One thing I know, we must nurture ourselves to allow inspiration to find us and FLOW through us.
For years, I’ve been leading Women’s Renewal retreats. I share in these programs how we can revitalize ourselves in order to more good in our lives, for more years and with more joy. I teach this because I did not always live it. In fact, I tended to do the opposite and abuse myself with overworking. Eventually, I had no choice but to slow down. I hit the wall with fatigue. So now, I always find time to renew myself. What I know to be true is that when I feel good, good can come through me.
A few years ago, I was asked to sit on a panel for a Youth Entrepreneurs Program (YEP). This competition for high school seniors encourages entrepreneurship. The finalists in Siskiyou County were brought together in a large auditorium to be judged on their business plan and pitch. After the panel viewed each presentation and asked questions of the presenters, we rated each business idea and eventually voted on a winner.
What do you do when you hit a wall?
During the half-day event, the audience (hundreds of students) were invited to ask questions of the panel. The panel included a combination of business owners, teachers, and professionals. One of the questions had to do with burn-out. “What do you do when you hit a wall? When are you stuck in overwhelm? When you are tired but still have a lot of work to do to reach your business goals?”
My panel members shared some great answers. They included ideas like ‘sticking with it’, ‘review your why to get motivated’, ‘exercise your willpower’, ‘think of the long-term benefits’, ‘just get it done’, ‘know it will be better later’. To me these were all valid tactics that I’ve used, driving and willing myself to the finish line.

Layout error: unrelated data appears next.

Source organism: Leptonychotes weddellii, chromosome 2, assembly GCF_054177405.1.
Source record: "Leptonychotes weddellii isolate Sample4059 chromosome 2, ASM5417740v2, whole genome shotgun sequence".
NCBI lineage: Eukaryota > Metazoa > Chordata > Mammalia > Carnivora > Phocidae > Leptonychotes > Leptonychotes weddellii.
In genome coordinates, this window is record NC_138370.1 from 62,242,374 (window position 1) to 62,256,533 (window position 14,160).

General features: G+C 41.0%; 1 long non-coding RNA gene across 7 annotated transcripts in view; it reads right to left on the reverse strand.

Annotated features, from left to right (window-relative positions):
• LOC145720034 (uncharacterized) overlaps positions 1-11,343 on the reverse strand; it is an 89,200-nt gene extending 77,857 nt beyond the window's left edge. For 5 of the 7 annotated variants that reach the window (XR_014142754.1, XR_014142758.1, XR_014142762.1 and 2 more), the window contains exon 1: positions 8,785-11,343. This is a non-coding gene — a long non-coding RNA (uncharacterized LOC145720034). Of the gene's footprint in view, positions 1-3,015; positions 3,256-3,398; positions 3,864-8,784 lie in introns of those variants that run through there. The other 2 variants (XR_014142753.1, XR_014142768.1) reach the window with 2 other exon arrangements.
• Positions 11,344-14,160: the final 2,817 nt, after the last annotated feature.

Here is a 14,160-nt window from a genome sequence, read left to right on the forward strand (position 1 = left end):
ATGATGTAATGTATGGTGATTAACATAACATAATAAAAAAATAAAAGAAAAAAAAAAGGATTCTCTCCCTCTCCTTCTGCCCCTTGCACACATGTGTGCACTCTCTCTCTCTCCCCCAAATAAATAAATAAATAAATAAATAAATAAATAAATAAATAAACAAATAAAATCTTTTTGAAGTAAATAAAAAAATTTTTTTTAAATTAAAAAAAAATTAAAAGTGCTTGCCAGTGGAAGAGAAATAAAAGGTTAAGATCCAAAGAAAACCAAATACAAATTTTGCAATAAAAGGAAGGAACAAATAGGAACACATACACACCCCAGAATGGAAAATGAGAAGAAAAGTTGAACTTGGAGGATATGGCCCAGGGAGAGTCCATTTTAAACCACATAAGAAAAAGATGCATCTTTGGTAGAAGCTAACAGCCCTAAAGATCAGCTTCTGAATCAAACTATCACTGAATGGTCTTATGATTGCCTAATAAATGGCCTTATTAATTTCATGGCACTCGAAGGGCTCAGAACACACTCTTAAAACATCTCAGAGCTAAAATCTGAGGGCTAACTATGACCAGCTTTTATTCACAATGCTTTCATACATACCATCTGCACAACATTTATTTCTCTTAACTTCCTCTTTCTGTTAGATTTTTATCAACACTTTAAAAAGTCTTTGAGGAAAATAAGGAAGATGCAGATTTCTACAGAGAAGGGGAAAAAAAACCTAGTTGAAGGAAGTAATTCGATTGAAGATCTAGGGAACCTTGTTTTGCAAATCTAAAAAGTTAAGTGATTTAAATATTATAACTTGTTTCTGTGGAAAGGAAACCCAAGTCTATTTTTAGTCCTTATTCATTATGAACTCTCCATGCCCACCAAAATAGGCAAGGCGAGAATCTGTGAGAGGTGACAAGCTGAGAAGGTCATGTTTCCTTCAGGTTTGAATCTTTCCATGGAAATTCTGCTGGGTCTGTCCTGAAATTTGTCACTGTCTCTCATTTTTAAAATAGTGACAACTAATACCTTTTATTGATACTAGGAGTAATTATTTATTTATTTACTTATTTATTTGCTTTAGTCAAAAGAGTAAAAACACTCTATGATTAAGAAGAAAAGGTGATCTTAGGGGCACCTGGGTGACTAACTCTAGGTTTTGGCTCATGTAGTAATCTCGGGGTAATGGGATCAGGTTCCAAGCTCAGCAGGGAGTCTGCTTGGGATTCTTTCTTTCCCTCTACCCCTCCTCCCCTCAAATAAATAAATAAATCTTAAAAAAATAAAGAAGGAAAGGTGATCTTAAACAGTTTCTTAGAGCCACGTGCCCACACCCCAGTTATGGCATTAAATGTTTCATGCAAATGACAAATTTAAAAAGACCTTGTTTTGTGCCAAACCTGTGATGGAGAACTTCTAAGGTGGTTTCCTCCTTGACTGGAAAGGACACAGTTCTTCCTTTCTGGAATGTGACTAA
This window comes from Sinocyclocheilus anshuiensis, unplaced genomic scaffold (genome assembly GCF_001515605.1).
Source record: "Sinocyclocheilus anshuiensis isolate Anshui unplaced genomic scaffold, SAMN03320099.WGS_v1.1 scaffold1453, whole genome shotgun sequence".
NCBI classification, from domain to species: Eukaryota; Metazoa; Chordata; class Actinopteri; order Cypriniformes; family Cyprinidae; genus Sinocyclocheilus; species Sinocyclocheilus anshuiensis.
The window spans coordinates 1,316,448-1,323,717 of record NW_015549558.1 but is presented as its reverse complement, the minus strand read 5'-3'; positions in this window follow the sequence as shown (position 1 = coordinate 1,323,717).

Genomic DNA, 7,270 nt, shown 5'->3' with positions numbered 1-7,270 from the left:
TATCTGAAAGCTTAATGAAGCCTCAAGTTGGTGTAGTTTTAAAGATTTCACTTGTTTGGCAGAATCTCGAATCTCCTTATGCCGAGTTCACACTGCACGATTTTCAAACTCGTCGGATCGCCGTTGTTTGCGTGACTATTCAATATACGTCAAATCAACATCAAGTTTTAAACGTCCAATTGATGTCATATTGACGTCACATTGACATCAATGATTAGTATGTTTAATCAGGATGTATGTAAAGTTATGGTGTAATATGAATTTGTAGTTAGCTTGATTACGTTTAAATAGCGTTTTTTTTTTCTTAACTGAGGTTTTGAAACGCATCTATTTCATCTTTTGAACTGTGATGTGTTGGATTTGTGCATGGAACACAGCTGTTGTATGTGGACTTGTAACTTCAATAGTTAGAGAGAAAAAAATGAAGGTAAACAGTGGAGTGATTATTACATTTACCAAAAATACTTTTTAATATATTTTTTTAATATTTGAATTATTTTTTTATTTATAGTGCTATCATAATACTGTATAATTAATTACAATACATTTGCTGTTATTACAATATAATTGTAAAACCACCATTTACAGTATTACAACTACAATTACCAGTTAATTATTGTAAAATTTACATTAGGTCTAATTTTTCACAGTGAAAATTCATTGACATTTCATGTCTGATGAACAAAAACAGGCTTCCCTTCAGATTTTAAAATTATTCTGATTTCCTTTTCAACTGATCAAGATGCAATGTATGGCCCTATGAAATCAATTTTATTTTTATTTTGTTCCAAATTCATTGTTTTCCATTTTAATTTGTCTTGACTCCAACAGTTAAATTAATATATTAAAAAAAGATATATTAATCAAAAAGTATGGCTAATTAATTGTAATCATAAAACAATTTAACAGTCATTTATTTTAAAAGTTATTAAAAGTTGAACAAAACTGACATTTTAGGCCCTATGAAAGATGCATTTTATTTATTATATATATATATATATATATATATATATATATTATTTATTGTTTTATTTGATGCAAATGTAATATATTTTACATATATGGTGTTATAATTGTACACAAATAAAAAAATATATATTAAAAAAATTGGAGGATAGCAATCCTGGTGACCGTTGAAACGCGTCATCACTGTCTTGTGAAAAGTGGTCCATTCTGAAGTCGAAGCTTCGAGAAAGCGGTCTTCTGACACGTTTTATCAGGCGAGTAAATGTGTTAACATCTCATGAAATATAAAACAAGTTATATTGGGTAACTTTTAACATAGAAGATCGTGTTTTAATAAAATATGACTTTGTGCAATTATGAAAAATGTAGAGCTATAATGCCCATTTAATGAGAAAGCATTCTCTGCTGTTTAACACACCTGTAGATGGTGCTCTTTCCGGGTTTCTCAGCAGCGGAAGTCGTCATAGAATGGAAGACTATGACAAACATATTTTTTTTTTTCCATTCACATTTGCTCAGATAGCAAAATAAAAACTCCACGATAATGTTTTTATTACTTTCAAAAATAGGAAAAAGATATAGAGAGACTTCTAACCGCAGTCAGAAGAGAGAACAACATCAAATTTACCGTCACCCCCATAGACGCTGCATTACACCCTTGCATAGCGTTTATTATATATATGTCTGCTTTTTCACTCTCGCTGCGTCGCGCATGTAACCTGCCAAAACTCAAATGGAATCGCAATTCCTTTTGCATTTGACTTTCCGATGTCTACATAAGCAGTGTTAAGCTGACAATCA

Go get happy!
But when it was my turn to speak, I shared, “What to do when you feel stuck? … (long pause) … Go get happy! Take a break. If it’s a minute, twenty minutes, hours or longer. Go do something to feel better and re-energize.”
The panel looked at me, with a quick smile to show agreement with my semi-contradictory response. I believe we all knew the truth of it. “When we are happy we make better decisions and do better work,” I continued. I wanted the students, our future entrepreneurs to get it, and I knew they did because the audience clapped and waited to hear more.
I shared, “I don’t make decisions until I’m in an inspired place with a clearer intuitive knowing. If I’m tired, I postpone big choices. If I’m burned out, I stop because I know that later in the day or the next day I will accomplish more in less time.”
I hope a few of the young future leaders heard those words that day. If this encouragement influenced them into habits of self-renewal, the world will be a better place.
And isn’t it true that we work and connect at our best when we feel good?